Car News In the Rearview: ‘Cars’ Hitler and Backwards Demon Orders
Welcome to In the Rearview, where I bring you the week’s car news again, but with my own delightful and lighthearted spin.
This week, we start our merry way down lighthearted lane by considering that since in the Cars movies there are WWII veterans, that means that there was a Cars Hitler. And then even further, is all of Cars history the same as ours? Was there a Cars Civil War? Was there a Cars Jesus? What were the cars in Cars before the invention of cars?
Then, we explore why we don’t have freaking colorful tires, already. It turns out that there is actually a reason, but it is disappointingly devoid of elaborate tire color conspiracies and secret societies.
Following that, Dodge has come up with a novel way to discourage its dealerships from jacking up the price on the new Challenger SRT Demon by producing the least expensive orders first. However, that seems dumb to me for two reasons. First, wouldn’t that punish someone for trying to option out their Demon? And second, they are only making 3,000 of these things–is a slight delay in delivery really that much of a deterrent to shady car dealers?
Speaking of shady things, we have two stories on Uber this week. The first, and probably larger, news is that the CEO Travis Kalanick was asked to resign and did so (although it’s unclear if he will really be out of power, since he is still on the board of directors). The second is that Uber is adding tipping, which led to much rejoicing among drivers who were clamoring for such a service for some time. However, I can’t help but receive that story with suspicion, because I know that tipping leads to low actual wages.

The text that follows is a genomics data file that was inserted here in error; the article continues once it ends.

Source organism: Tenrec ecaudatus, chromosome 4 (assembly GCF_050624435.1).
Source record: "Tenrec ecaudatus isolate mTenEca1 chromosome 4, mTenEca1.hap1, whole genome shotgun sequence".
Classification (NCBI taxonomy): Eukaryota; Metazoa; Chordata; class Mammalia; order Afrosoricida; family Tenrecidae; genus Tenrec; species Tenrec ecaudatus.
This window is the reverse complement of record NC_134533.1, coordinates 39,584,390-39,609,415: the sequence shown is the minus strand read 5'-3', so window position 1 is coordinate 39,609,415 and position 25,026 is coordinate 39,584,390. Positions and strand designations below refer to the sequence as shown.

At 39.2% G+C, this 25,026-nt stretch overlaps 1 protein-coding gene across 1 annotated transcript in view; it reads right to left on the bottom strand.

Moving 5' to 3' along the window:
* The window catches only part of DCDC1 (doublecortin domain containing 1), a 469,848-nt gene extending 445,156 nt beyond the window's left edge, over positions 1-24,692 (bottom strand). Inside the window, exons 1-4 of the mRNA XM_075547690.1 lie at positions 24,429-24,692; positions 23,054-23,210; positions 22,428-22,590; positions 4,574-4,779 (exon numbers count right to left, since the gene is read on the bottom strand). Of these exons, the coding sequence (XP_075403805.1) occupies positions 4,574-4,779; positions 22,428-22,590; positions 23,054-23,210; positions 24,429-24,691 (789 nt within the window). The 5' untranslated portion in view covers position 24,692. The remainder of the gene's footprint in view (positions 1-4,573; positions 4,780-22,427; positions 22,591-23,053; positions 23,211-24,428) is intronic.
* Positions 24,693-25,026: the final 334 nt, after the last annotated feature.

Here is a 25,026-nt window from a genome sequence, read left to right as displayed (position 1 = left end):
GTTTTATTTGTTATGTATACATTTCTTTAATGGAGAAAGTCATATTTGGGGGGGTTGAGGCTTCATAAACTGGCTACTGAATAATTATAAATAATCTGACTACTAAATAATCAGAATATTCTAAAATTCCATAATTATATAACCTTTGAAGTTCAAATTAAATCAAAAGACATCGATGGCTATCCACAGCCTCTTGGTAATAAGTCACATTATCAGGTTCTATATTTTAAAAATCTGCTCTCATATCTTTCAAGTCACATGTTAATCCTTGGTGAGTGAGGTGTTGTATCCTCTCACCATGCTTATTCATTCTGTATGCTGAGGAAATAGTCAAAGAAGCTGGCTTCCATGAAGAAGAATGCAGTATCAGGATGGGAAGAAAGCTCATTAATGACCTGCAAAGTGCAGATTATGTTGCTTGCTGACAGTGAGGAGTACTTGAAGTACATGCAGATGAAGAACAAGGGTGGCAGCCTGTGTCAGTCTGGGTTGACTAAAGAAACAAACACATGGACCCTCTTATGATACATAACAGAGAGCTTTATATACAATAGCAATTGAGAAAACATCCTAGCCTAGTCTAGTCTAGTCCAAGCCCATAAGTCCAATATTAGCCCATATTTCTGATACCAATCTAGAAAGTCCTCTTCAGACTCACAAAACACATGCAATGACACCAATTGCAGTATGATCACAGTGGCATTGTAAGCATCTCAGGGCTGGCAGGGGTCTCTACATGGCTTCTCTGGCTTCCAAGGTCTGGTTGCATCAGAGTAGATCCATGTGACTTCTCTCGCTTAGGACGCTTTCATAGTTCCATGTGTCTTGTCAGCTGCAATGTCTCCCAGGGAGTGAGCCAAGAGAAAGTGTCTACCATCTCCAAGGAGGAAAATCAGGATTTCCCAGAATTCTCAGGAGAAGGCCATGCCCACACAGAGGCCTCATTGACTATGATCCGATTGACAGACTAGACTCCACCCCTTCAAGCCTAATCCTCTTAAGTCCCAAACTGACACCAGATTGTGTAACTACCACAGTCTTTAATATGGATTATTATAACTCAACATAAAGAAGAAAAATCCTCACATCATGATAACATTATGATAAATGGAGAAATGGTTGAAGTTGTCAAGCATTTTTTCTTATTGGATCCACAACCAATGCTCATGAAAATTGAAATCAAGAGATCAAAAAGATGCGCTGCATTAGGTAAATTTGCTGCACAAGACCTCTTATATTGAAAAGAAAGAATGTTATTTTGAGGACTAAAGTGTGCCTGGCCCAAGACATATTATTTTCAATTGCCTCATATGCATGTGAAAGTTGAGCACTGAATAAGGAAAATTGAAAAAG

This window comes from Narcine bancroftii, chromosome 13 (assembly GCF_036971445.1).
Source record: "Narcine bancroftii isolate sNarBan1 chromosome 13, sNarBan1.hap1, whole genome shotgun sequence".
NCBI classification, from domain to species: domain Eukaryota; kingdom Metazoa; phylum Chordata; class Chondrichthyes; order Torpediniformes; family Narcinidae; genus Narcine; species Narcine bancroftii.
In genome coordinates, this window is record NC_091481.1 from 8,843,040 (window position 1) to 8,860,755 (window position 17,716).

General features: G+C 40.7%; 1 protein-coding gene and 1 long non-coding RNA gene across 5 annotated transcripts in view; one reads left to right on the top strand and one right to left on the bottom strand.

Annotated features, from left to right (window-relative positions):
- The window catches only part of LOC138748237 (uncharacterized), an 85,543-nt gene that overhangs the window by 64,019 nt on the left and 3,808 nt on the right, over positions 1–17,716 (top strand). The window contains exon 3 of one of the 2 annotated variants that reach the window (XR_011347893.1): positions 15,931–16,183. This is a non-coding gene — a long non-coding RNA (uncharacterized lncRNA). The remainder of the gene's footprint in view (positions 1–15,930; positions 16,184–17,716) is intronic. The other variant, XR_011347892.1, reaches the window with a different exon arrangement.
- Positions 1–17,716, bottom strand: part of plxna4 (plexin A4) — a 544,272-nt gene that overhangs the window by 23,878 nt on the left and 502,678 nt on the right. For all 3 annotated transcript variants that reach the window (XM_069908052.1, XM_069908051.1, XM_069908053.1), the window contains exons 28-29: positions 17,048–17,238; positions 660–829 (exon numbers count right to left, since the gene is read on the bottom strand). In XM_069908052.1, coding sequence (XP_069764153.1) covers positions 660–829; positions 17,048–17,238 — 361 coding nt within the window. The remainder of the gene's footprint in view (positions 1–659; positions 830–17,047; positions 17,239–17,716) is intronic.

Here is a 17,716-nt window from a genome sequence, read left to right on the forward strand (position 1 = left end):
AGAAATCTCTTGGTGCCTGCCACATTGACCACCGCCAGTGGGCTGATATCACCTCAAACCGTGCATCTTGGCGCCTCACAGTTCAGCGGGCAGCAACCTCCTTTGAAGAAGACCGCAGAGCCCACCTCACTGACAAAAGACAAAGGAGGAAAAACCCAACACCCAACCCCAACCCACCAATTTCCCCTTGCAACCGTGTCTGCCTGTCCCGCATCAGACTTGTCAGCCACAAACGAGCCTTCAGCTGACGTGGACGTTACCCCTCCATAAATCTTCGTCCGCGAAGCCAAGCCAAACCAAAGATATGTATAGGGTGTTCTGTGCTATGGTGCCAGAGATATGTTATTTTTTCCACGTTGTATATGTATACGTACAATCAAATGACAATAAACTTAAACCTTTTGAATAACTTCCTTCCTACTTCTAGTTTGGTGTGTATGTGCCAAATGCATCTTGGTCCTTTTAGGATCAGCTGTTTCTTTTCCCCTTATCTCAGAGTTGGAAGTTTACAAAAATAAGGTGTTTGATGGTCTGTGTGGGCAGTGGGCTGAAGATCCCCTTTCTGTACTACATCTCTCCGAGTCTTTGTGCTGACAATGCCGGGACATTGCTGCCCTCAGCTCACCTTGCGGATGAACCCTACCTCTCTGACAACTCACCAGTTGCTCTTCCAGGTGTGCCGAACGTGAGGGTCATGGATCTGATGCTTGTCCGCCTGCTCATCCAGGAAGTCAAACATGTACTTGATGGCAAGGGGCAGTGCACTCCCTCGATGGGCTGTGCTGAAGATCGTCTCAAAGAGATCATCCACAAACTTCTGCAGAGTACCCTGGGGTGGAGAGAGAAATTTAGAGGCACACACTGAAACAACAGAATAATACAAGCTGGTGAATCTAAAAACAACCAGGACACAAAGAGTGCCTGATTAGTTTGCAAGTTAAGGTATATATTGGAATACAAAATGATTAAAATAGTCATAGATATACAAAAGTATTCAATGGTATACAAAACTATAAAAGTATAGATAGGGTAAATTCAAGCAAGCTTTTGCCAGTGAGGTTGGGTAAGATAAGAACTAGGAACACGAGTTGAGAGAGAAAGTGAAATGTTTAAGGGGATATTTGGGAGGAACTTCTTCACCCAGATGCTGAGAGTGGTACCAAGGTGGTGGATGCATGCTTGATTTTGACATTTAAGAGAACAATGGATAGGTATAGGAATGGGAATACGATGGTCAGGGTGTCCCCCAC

That brings us to a new idea for how self-driving cars can be used, where, when stuck in traffic, they can navigate themselves into a faster, lower-congestion self-driving-only lane called the Hyperlane. On the one hand, that would take cars out of the traffic while taking advantage of self-driving car technology. On the other, since early versions of completely-self-driving cars are likely to be expensive, this just sounds like a way for the wealthy to breeze past the poor people, in the most literal way possible.
Speaking of poor people, it is often difficult for them to keep a car going or afford expensive car sharing services, so one electric car sharing fleet is offering special reduced prices for low-income customers. It’s just the one small service so far, but it’s a warm fuzzy in a sea of cold pricklies.
Finally, affordable electric vehicles will be coming soon to a surprising place–Texas. The state legislature there has added more electric vehicle incentives on top of the federal ones, making it suddenly a full $10,000 cheaper to buy electric. Go Texas.